I find Pinterest to be an amazing source of inspiration .  And I’m equally amazed to say that if you check my Pinterest site, you’ll discover I have 79 boards and over 4 and a half thousand pins.  Oh dear – that suggests I’ve probably spent too many delightful hours poring over the beauty and imagination to be found there.

Recently, I’ve discovered the exquisite work of Yana Volkova.  She’s an incredibly talented Russian artist and doll maker – this is the first of her dolls I found – and now I’m besotted with these beautifully simple, layered, traditional Russian rag dolls.  If you check out my Doll board on my Pinterest site you’ll see a heap more.

The little farmer I stitched today has not captured their simplicity.  I only have patchwork fabric on hand (everything else is packed away in boxes still).  And I embroidered her a face.  Noah read that traditionally they don’t have faces so that evil spirits may not possess them.  But I quite like naively embroidered faces – and I especially love this doll! – so I added one – I’m incapable of the less is more philosopy.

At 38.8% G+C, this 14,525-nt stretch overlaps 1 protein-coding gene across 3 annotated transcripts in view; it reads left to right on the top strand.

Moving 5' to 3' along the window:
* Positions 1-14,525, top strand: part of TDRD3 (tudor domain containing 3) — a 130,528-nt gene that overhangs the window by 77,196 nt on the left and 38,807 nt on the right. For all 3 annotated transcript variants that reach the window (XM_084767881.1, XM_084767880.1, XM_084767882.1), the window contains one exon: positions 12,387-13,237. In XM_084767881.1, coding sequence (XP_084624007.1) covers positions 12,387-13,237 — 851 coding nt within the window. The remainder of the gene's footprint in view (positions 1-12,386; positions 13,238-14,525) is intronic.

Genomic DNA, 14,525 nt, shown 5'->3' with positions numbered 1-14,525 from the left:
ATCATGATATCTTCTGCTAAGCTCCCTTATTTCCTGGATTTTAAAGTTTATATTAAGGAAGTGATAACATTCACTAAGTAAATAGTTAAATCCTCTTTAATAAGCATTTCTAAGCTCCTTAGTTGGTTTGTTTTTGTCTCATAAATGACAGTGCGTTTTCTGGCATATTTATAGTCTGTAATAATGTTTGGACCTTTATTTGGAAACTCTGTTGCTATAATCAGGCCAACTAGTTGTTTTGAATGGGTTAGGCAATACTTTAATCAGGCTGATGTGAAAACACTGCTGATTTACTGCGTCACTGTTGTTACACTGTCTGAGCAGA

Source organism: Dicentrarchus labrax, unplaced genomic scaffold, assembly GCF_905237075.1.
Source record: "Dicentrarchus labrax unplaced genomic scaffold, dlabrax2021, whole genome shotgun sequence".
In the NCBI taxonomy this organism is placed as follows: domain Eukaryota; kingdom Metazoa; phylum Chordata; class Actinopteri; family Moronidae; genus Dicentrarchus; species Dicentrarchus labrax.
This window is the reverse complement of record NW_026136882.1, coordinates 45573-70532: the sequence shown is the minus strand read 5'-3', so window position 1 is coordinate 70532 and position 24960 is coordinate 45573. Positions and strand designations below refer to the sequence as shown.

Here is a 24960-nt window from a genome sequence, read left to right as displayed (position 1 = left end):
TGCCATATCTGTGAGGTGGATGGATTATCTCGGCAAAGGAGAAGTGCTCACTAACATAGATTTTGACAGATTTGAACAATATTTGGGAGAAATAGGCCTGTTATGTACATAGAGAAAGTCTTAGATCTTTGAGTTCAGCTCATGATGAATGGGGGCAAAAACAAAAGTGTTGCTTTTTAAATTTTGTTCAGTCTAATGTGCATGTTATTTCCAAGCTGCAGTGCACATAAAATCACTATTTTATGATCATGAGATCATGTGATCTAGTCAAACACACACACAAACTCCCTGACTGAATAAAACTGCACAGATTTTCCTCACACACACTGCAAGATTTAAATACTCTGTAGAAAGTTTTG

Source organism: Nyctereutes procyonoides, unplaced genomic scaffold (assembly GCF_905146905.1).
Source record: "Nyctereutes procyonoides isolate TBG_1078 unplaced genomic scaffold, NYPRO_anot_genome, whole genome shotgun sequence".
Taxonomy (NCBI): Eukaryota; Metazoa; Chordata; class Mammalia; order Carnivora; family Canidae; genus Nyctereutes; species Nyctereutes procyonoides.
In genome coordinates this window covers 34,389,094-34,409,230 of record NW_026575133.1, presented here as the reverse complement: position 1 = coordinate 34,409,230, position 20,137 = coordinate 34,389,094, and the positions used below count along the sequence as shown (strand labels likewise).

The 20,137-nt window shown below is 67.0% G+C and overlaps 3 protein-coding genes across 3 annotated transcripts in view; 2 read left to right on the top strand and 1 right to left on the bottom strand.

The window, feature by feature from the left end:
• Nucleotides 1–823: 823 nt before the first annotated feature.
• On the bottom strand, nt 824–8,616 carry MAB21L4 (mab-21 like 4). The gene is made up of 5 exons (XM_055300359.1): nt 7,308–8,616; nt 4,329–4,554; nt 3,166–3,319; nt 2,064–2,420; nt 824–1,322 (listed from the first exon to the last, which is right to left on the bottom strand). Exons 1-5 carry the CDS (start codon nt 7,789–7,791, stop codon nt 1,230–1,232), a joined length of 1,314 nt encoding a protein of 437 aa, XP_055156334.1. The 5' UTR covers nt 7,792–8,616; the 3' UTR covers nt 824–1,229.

And when I look at pictures of Russian women in traditional dress their attire is fabulously intricate, colourful and almost stiff with gorgeous, rich embroidery.  So my little farmer is like a cross between the two.  She has a lovely stout shapelessness (I can relate to that!) with the simple gathered fabric arms and layered clothes of her traditional rag cousins.  But with a whole heap of exotic colour and pattern.  I knitted her a wee shawl for her shoulders and added a scalloped crochet border to her huge head scarf.  I like her – a lot!

But I want to try again – next time I want to crochet the body – I find it really hard to get the shape I want in a doll with fabric – much easier with crochet.  But I’ll still wrap a layer of hessian over her head – that homeliness is essential.  I want to make her body longer and her head a bit smaller, and layer the apron bits more rather than the western styled gathered apron my little farmer has.  And I need to find some simpler fabrics that I can embellish rather than go for the patchwork look.